We have a lot in common. We all know how good being in nature can make us feel. We’ve known it for centuries, if not longer. This is big. Being in nature, even just a city park, an open space, can offer us some energy and vitality, refresh and rejuvenate us.

We’re all in this together.

Walking, at a social distance, makes us healthier, happier and brainier. Rain-or-shine. It doesn’t matter where we’re going. Or how fast we get there. During the course of movement, we release fresh theta brainwaves and brain-nourishing molecules.

It’s remarkable how alike we are.

Bikes and wheelchairs offer attractive alternatives. Some fresh air will do you good. In cities all over Earth, people are riding to work, as appropriate, avoiding crowded transit systems and tight places. According to Stanford University’s Calming Technology Lab, people on bikes enjoy less stress than people in cars.

We’re inextricably connected.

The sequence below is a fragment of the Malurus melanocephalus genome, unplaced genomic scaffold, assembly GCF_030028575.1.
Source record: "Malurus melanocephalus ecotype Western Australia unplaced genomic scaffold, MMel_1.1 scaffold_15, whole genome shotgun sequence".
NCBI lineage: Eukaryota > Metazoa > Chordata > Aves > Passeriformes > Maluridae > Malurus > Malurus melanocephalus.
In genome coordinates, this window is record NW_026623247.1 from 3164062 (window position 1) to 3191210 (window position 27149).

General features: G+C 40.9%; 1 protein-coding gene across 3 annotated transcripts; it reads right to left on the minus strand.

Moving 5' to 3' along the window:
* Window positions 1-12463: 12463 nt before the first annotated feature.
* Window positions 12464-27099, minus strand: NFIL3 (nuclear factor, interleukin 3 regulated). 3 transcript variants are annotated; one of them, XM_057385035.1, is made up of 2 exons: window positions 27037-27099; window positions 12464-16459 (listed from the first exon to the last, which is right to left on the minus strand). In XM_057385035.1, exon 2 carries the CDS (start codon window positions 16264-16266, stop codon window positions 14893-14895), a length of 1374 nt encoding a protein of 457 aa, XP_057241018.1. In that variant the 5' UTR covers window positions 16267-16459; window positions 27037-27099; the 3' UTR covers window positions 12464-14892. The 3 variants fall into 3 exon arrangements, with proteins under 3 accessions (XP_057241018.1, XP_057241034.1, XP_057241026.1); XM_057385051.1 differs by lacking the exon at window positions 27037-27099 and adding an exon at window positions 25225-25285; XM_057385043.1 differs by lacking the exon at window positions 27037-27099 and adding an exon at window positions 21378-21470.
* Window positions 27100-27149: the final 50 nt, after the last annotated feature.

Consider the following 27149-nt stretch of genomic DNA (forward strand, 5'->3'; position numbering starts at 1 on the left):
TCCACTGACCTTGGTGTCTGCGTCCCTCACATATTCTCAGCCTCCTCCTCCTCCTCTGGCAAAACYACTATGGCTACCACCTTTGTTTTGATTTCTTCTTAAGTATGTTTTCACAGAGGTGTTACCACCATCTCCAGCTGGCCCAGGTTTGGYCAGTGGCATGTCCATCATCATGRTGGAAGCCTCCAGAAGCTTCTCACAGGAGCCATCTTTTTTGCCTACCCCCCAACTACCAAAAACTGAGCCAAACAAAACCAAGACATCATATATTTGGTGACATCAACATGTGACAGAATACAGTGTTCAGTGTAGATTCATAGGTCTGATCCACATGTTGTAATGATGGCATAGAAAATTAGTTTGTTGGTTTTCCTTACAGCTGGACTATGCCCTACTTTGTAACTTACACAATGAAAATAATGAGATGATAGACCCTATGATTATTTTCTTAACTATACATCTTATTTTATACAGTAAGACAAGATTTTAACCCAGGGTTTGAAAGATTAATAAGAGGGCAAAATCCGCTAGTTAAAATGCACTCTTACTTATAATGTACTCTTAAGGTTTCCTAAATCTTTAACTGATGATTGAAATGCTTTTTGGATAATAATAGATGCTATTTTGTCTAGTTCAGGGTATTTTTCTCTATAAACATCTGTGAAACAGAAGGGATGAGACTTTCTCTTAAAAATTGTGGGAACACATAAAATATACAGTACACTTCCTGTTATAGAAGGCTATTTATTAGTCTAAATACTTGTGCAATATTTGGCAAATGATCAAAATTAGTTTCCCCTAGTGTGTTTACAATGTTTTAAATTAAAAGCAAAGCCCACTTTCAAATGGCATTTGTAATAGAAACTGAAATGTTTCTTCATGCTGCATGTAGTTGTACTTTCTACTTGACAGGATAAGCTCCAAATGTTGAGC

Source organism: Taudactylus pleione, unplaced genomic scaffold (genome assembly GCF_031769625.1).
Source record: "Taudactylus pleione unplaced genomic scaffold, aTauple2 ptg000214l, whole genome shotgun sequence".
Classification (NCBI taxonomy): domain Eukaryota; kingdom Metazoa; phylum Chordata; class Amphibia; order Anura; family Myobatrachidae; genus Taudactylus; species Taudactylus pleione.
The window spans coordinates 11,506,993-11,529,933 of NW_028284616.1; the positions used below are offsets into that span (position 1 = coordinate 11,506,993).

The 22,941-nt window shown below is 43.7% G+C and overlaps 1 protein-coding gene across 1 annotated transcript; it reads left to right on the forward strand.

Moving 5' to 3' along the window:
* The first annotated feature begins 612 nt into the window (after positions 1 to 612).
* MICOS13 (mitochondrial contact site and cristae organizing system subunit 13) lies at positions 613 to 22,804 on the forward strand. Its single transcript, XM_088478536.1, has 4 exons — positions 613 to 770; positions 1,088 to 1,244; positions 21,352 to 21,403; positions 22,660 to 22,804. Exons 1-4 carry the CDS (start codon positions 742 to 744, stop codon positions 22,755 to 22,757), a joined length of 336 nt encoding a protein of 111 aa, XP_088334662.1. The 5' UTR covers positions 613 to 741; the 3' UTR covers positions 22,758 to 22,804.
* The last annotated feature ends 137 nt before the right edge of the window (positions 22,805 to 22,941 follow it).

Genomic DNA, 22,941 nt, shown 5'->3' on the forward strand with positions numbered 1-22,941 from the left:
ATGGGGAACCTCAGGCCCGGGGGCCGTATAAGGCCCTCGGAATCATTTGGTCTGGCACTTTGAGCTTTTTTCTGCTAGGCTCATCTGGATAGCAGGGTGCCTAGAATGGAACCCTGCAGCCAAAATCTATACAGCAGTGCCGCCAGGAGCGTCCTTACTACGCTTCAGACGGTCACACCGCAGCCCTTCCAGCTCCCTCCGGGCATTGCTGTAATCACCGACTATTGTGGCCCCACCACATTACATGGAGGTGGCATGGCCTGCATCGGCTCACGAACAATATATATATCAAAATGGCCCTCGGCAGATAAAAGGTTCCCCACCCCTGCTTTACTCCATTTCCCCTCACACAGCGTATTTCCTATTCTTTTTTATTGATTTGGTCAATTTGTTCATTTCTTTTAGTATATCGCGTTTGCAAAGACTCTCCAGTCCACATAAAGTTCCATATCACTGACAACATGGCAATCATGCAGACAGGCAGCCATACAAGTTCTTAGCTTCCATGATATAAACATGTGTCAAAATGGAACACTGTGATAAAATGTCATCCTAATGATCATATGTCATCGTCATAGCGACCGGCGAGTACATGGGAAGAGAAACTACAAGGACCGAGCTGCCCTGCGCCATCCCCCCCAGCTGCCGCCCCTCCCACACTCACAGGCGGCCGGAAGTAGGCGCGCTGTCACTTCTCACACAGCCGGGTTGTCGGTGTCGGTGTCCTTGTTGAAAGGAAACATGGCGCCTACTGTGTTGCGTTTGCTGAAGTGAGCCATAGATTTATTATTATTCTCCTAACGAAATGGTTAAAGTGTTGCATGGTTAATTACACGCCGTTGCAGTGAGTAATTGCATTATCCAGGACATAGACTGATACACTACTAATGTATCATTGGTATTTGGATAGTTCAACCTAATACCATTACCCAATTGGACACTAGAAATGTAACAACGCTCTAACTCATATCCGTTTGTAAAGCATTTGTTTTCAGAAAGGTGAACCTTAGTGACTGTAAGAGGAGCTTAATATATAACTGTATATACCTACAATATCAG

Rain, of course, is a universal experience. Every day is not going to be bright and sunny. But consider the plucky pluviophile, a human just like you, who finds joy and peace of mind on a rainy day. There’s a lot to be said for positive thinking.

At Cleverhood we meet a lot of pluviophiles, walking, biking, living, in spite of the weather. Here in Providence, our small team is working, in spite of current conditions. We’re online, sending out orders, taking questions (ask us anything!), not touching our faces.

We hope to bring out the inner pluviophile in folks. And if a nice Cleverhood helps get you out, please consider a 20% discount on any of our outwear. Use the code: pluviophile.

Be still, sad heart! and cease repining;
Behind the clouds is the sun still shining;
Thy fate is the common fate of all,
Into each life some rain must fall,
Some days must be dark and dreary.

excerpted from Longfellow’s The Rainy Day